“I keep feeling like I ate welsh rarebit before going to bed, and ought to wake up any minute,” says a character in Cornell Woolrich’s “You Bet Your Life” (1937), collected in the new Night & Fear. The locus classicus for this dish’s oneiro-altering qualities is Winsor McCay’s comic strip Dream of the Rarebit Fiend, which debuted in 1906 and is now featured in his Early Works (Checker). The M.O. never varies: A mundane situation grows lavishly out of hand—a bald man overdoes it with the hair tonic and gets exhibited as the “missing link”—until the last panel, where the fantasy is punctured and the waker decries his repast.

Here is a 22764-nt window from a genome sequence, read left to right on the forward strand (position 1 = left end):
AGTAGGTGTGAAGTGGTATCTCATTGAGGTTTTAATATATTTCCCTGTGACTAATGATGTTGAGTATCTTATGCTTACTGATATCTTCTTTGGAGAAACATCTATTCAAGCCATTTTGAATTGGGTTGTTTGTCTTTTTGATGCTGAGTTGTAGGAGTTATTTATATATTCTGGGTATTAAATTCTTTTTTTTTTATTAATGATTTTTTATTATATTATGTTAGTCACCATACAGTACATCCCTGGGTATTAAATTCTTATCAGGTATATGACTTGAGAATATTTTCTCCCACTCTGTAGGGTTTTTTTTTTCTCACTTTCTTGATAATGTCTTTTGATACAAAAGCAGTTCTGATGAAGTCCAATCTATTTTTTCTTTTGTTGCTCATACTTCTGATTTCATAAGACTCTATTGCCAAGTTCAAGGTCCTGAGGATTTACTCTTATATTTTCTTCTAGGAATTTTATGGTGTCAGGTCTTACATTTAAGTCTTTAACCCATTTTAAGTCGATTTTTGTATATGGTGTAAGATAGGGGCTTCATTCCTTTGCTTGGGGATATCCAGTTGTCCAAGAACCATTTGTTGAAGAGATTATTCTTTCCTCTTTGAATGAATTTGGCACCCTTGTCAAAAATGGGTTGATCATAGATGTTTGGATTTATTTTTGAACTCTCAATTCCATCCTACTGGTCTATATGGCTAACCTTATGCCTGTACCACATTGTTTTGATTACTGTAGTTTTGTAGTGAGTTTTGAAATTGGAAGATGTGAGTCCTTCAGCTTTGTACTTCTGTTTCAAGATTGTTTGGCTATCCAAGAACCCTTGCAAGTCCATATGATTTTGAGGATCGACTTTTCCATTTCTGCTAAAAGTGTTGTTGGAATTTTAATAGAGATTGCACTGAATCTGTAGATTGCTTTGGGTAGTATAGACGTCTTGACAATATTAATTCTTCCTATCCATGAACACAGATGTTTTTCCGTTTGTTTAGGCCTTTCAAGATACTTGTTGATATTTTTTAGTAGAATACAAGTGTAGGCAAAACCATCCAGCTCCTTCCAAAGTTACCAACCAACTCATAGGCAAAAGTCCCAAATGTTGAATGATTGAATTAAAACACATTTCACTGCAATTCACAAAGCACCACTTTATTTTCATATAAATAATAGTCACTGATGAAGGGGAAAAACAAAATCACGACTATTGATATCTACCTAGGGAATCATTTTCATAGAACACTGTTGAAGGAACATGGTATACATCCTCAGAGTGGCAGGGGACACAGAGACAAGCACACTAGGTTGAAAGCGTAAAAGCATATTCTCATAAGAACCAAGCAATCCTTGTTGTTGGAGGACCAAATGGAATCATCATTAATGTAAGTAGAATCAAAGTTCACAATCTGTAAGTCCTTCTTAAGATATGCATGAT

The phenomenon also pops up in the Astaire-Rogers film Carefree (1938): Shrink Fred induces patient Ginger to consume a specially selected menu (seafood cocktail mit whipped cream, lobster, the infamous w.r.), leading to some rapturous twirls in an enchanted grove. For a precursor, see John Kendrick Bangs’s 1899 novel The Dreamers, in which a group of aspiring writers hits upon surefire inspiration: “The club was to meet once a month, and eat and drink ‘such stuff that dreams are made of’; the meeting was then to adjourn, the members going immediately home and to bed; the dreams of each were to be carefully noted in their every detail, and at the following meeting were to be unfolded such soul-harrowing tales as might with propriety be based therein.” The resulting stories lightly lampoon those of Kipling, Doyle, and other contemporaries. To amend our Viennese friend: Dreams are never concerned with trivialities, but rather with another hit of the Worcestershire.